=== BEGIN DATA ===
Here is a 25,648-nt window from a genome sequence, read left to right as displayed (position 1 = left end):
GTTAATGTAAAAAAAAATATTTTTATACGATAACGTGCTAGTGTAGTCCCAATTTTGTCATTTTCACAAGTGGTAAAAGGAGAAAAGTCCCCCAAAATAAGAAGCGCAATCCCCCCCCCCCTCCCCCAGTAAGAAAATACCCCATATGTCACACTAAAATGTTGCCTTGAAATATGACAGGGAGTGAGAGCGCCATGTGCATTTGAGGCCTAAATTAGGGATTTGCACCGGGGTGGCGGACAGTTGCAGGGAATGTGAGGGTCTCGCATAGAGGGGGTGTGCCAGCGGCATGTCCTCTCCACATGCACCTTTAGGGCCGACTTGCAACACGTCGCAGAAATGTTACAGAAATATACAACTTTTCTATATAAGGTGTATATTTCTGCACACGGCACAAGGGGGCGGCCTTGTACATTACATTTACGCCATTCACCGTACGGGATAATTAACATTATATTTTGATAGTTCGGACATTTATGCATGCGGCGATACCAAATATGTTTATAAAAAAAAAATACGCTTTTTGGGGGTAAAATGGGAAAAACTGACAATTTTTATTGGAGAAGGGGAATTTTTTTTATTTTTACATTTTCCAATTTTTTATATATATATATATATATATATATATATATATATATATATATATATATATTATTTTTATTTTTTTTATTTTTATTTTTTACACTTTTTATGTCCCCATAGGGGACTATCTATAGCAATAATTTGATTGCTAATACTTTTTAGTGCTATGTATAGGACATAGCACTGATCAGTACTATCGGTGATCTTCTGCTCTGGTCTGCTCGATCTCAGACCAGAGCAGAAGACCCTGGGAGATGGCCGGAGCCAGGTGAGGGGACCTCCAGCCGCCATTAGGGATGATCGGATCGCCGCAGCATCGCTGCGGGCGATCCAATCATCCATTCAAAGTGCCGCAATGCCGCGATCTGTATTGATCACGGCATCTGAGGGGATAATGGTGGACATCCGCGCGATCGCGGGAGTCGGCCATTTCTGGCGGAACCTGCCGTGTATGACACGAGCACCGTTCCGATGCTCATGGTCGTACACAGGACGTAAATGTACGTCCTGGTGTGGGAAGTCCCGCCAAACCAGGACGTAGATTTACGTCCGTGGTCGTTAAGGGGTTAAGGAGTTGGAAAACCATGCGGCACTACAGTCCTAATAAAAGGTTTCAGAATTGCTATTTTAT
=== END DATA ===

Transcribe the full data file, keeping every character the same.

Here is a 25,648-nt window from a genome sequence, read left to right as displayed (position 1 = left end):
GTTAATGTAAAAAAAAATATTTTTATACGATAACGTGCTAGTGTAGTCCCAATTTTGTCATTTTCACAAGTGGTAAAAGGAGAAAAGTCCCCCAAAATAAGAAGCGCAATCCCCCCCCCCCTCCCCCAGTAAGAAAATACCCCATATGTCACACTAAAATGTTGCCTTGAAATATGACAGGGAGTGAGAGCGCCATGTGCATTTGAGGCCTAAATTAGGGATTTGCACCGGGGTGGCGGACAGTTGCAGGGAATGTGAGGGTCTCGCATAGAGGGGGTGTGCCAGCGGCATGTCCTCTCCACATGCACCTTTAGGGCCGACTTGCAACACGTCGCAGAAATGTTACAGAAATATACAACTTTTCTATATAAGGTGTATATTTCTGCACACGGCACAAGGGGGCGGCCTTGTACATTACATTTACGCCATTCACCGTACGGGATAATTAACATTATATTTTGATAGTTCGGACATTTATGCATGCGGCGATACCAAATATGTTTATAAAAAAAAAATACGCTTTTTGGGGGTAAAATGGGAAAAACTGACAATTTTTATTGGAGAAGGGGAATTTTTTTTATTTTTACATTTTCCAATTTTTTATATATATATATATATATATATATATATATATATATATATATATATATATTATTTTTATTTTTTTTATTTTTATTTTTTACACTTTTTATGTCCCCATAGGGGACTATCTATAGCAATAATTTGATTGCTAATACTTTTTAGTGCTATGTATAGGACATAGCACTGATCAGTACTATCGGTGATCTTCTGCTCTGGTCTGCTCGATCTCAGACCAGAGCAGAAGACCCTGGGAGATGGCCGGAGCCAGGTGAGGGGACCTCCAGCCGCCATTAGGGATGATCGGATCGCCGCAGCATCGCTGCGGGCGATCCAATCATCCATTCAAAGTGCCGCAATGCCGCGATCTGTATTGATCACGGCATCTGAGGGGATAATGGTGGACATCCGCGCGATCGCGGGAGTCGGCCATTTCTGGCGGAACCTGCCGTGTATGACACGAGCACCGTTCCGATGCTCATGGTCGTACACAGGACGTAAATGTACGTCCTGGTGTGGGAAGTCCCGCCAAACCAGGACGTAGATTTACGTCCGTGGTCGTTAAGGGGTTAAGGAGTTGGAAAACCATGCGGCACTACAGTCCTAATAAAAGGTTTCAGAATTGCTATTTTAT